edition. Mr. O'Dwyer must have respect for that work, since he has been recruited to
contribute what must surely be his slanted views on Cyprus for this work.
He goes on to amateurishly inform us that "About
600,000 survived." Does that mean 1.5 million minus 1.5 million would equal
He is taking the propagandistic pre-war number
of the Armenian Patriarch's 2.1 million. He has no idea that the Patriarch himself broke down his own inflated number as
such, at the very end of 1918: 1,260,000 survivors, and 840,000 dead. It's
beginning to look more and more that he is the kind of journalist that would make
cub reporter Jimmy Olsen seem like Edward R. Murrow.
Of course, the Patriarch exaggerated on both
ends of his inflated figure. (When he was in a different mood, the Patriarch's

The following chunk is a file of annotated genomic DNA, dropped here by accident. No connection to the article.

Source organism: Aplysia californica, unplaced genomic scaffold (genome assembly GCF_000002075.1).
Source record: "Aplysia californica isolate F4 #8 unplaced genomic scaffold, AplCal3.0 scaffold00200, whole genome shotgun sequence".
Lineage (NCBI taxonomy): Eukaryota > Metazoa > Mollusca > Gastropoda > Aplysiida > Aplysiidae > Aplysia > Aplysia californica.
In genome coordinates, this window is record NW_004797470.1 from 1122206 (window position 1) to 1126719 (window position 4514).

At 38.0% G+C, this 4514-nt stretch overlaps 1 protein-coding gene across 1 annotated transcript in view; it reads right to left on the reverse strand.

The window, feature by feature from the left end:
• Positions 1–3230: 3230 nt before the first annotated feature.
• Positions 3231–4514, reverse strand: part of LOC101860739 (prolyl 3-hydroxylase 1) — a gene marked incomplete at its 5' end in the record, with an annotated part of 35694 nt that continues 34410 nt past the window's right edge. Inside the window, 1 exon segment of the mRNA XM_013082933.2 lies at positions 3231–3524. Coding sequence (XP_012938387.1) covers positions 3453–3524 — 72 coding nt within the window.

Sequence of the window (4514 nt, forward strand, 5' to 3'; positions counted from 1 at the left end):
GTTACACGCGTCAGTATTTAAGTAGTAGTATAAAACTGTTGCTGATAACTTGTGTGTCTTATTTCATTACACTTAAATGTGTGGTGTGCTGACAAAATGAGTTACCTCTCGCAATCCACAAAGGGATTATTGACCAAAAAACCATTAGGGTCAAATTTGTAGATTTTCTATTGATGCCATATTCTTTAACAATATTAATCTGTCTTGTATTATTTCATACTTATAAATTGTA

pre-war population went down to a more realistic, but still inflated, figure of
1,850,000, as Holy Man Johannes Lepsius swore at the 1921 Berlin trial of Talat
Pasha's assassin.) But look at how deeply Thomas O'Dwyer embarrasses himself.
Hard-line Armenian propagandists don't go as high as the Patriarch's figure of
1,260,000 survivors, but even they have a consensus
for one million survivors. Yet, this amateur journalist outdoes even the
hardcore propagandists, by citing a figure of almost half.
Those who cite from propaganda become
propagandists. These blind proponents of Armenian propaganda seem to have no idea
how their practices can reflect on the credibility of the rest of their work. Why
should we trust anything a propagandistic reporter has to tell us?
But he really outdoes himself by writing, "the
government sanctioned raids by Turkish soldiers, who destroyed whole Armenian